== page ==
Before we get into this week’s newsletter, I wanted to provide an update of sorts on a topic discussed in Class Struggle a few weeks back. In January, I wrote about the fight to maintain remote work options and the consequent employer pushback. The impetus for that newsletter was the Treasury Board’s decision to begin unilaterally forcing federal public servants back to the office, a policy which the Public Service Alliance of Canada (PSAC) — one of the unions representing federal workers — opposed by filing a complaint with the Federal Public Sector Labour Relations and Employment Board.
As Vanmala Subramaniam reported in The Globe and Mail, the Board has now issued its report, which addresses stalled wage negotiations as well as the remote work dispute. According to the Board, the government should allow federal public sector workers to voluntarily request remote work. But, it emphasizes, decisions about the location of work remain at the discretion of the employer.
As I assumed would happen, this report effectively confirms the well-established principle that the boss has the right to make decisions about where work takes place. A voluntary request procedure would be a minor reform, but it falls far short of winning a right to remote work. If PSAC and other unions hope to achieve such a right, they’ll likely have to do it by organizing union members to exert enough pressure on the employer to include this language in a future collective agreement. With bargaining slowly careening toward an indefinite impasse and a potential strike of federal public servants on the horizon, unions might find this the best course of action.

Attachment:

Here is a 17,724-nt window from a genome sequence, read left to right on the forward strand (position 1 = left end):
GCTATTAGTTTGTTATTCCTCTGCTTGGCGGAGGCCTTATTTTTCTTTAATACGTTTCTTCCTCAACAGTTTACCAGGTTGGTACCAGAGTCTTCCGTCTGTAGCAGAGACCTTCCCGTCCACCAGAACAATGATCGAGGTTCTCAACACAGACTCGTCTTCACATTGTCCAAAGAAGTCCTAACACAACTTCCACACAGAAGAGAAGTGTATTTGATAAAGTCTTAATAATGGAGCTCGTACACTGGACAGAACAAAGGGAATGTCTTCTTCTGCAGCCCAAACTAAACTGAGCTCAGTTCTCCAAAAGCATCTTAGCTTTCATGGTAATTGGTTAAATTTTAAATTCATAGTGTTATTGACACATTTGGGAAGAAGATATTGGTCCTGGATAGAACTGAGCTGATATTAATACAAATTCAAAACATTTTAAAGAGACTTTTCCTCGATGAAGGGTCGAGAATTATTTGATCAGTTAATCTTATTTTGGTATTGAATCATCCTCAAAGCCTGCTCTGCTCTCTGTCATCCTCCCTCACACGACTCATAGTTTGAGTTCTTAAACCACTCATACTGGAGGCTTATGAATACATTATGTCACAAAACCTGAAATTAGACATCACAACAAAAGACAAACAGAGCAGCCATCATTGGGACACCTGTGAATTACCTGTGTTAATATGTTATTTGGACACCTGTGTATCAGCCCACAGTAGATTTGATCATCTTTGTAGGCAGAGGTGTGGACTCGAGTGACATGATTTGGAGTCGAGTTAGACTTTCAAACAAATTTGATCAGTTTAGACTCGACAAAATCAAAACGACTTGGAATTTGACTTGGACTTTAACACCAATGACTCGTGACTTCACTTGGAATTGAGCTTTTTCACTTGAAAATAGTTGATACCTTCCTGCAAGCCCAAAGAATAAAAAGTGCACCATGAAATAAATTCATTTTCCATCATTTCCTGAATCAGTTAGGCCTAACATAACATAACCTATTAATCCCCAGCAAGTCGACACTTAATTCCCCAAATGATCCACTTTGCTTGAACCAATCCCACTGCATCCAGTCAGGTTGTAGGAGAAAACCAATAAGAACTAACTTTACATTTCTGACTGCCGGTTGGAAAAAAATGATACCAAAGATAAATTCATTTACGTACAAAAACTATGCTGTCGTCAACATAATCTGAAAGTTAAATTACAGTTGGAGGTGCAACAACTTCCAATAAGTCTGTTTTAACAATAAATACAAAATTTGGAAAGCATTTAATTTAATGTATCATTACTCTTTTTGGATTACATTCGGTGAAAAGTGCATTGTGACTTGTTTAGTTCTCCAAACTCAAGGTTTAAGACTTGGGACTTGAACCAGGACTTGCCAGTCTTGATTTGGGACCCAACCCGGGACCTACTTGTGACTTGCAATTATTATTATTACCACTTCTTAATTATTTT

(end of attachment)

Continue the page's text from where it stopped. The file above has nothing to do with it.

For strategic and rhetorical inspiration, the federal public sector unions might look to their counterparts south of the border. In response to efforts from House Republicans to push U.S. federal government employees back to their D.C. offices, the American Federation of Government Employees (AFGE) union has launched a campaign tying remote work to the Biden Administration’s climate plans. In 2021, U.S. President Joe Biden signed an executive order calling on the federal government to achieve carbon neutrality by 2050, and as AFGE points out, reducing the commutes of federal public workers would count toward this goal.
Here in Canada, the Trudeau Liberals’ climate objectives, tepid as they are, could perhaps offer unions a similar strategic opening, if only to build broad support for the idea that unions securing a right to remote work complements the fight against climate change. Messaging is no substitute for organizing, but tying remote work to climate could help deepen public support for federal workers’ demands. Canadian unions would be wise to keep their eyes on this U.S. campaign.
Speaking of American labour, this week the School of Industrial and Labor Relations (ILR) at Cornell University released its annual “Labor Action Tracker” report, which compiles all American work stoppages in 2022. This annual resource has become invaluable in gauging the strength and mobilizing capacity of American unions. Moreover, because both union and non-union workers have a protected right to strike in the U.S., keeping track of work stoppages data with this level of detail provides a window into “hot shops” or industries where unions might aid and organize new members.